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NZ consumer confidence dips, still upbeat

NZ Newswire logoNZ Newswire 16/12/2016 Paul McBeth
The upbeat outlook for consumers will give retailers heart as they go into the all-important Christmas trading period. © BROKER/REX/Shutterstock The upbeat outlook for consumers will give retailers heart as they go into the all-important Christmas trading period.

New Zealand consumer confidence slipped from a 19-month high this month while remaining relatively upbeat as people's optimism about the strength of the economy shook off the impacts of last month's Kaikoura earthquake.

The ANZ-Roy Morgan consumer confidence index fell 2.7 points to 124.5, snapping three months of gains, and when combined with optimistic business sentiment pointed to annual economic growth of more than 4 per cent.

The current conditions index fell 2.2 points to 125.1 while the future conditions index declined 3.1 points to 124.1.

"Pound-for-pound there is a lot for consumers to be happy about," ANZ Bank New Zealand chief economist Cameron Bagrie said in his report.

"Wage growth might be subdued but with little inflation, purchasing power is still moving up."

The upbeat outlook for consumers will give retailers heart as they go into the all-important Christmas trading period, which many vendors rely on to deliver substantial sales.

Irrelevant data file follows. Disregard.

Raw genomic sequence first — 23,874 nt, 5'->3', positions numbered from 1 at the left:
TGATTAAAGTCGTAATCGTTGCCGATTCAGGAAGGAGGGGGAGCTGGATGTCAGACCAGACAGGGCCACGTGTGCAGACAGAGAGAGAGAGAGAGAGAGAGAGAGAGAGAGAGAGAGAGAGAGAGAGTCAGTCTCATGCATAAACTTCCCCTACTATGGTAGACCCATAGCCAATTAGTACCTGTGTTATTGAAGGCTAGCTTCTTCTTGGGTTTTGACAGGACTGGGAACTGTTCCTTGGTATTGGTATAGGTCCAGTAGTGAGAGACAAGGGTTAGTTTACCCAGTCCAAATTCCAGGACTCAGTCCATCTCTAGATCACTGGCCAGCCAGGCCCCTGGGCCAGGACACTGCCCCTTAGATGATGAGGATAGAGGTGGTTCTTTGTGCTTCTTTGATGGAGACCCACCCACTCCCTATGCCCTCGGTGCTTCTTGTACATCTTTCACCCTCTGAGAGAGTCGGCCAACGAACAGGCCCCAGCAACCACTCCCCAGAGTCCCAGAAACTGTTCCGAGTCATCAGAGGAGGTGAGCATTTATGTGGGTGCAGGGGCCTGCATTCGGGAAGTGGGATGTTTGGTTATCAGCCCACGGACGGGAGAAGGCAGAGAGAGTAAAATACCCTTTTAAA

The survey of 1,005 people found a net 13 per cent of respondents said they were better off now than a year ago, and a net 32 per cent expect to be better off in 12 months' time, both largely unchanged from November.

A net 38 per cent of respondents see now as a good time to buy a big-ticket item, down from a peak of 42 per cent in November.

ANZ's Bagrie said the Wellington and Canterbury regions didn't appear to show any material response to the Kaikoura quake, which isolated the South Island town and closed down parts of the capital city's central business district, with both in step with the rest of the country.

The survey found a net 22 per cent of respondents were optimistic about the economy over the coming 12 months, down from 23 per cent in November, while a net 18 per cent were upbeat about the next five years, compared to 28 per cent a month earlier.

Bagrie said the 4 per cent economic growth projected by the confidence gauges was probably optimistic given the difficulties of getting skilled labour will act as a capacity constraint.

On inflation, respondents expect prices will rise an annual 3.4 per cent over the next two years, compared to 3.3 per cent in November, while house prices are seen rising at a 5.4 per cent annual pace, compared to the 5 per cent picked a month ago.

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